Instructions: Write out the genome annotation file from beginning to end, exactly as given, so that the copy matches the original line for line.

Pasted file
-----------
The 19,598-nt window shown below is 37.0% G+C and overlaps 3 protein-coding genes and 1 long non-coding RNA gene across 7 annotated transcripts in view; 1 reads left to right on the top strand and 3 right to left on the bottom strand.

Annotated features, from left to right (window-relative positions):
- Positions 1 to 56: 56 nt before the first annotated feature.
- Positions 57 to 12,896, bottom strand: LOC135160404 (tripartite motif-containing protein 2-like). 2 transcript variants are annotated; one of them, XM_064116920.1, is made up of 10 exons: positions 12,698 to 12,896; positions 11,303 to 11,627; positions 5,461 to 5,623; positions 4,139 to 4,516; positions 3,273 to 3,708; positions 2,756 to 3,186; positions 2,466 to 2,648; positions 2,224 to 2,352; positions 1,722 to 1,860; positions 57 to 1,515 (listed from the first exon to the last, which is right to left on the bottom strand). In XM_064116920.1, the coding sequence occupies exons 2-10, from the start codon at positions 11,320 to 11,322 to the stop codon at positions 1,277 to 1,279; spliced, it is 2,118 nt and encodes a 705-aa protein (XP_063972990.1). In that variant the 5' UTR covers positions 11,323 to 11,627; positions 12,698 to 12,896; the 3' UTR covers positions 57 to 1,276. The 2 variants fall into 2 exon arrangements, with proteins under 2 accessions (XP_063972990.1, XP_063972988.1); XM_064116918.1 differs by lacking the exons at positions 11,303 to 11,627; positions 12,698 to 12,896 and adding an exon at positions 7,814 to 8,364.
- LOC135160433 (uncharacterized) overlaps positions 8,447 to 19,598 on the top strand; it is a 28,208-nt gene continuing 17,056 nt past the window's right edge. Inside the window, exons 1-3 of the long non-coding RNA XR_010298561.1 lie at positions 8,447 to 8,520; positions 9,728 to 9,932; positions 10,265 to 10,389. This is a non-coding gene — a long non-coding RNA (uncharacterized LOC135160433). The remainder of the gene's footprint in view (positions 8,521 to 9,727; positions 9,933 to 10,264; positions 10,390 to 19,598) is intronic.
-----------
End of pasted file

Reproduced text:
The 19,598-nt window shown below is 37.0% G+C and overlaps 3 protein-coding genes and 1 long non-coding RNA gene across 7 annotated transcripts in view; 1 reads left to right on the top strand and 3 right to left on the bottom strand.

Annotated features, from left to right (window-relative positions):
- Positions 1 to 56: 56 nt before the first annotated feature.
- Positions 57 to 12,896, bottom strand: LOC135160404 (tripartite motif-containing protein 2-like). 2 transcript variants are annotated; one of them, XM_064116920.1, is made up of 10 exons: positions 12,698 to 12,896; positions 11,303 to 11,627; positions 5,461 to 5,623; positions 4,139 to 4,516; positions 3,273 to 3,708; positions 2,756 to 3,186; positions 2,466 to 2,648; positions 2,224 to 2,352; positions 1,722 to 1,860; positions 57 to 1,515 (listed from the first exon to the last, which is right to left on the bottom strand). In XM_064116920.1, the coding sequence occupies exons 2-10, from the start codon at positions 11,320 to 11,322 to the stop codon at positions 1,277 to 1,279; spliced, it is 2,118 nt and encodes a 705-aa protein (XP_063972990.1). In that variant the 5' UTR covers positions 11,323 to 11,627; positions 12,698 to 12,896; the 3' UTR covers positions 57 to 1,276. The 2 variants fall into 2 exon arrangements, with proteins under 2 accessions (XP_063972990.1, XP_063972988.1); XM_064116918.1 differs by lacking the exons at positions 11,303 to 11,627; positions 12,698 to 12,896 and adding an exon at positions 7,814 to 8,364.
- LOC135160433 (uncharacterized) overlaps positions 8,447 to 19,598 on the top strand; it is a 28,208-nt gene continuing 17,056 nt past the window's right edge. Inside the window, exons 1-3 of the long non-coding RNA XR_010298561.1 lie at positions 8,447 to 8,520; positions 9,728 to 9,932; positions 10,265 to 10,389. This is a non-coding gene — a long non-coding RNA (uncharacterized LOC135160433). The remainder of the gene's footprint in view (positions 8,521 to 9,727; positions 9,933 to 10,264; positions 10,390 to 19,598) is intronic.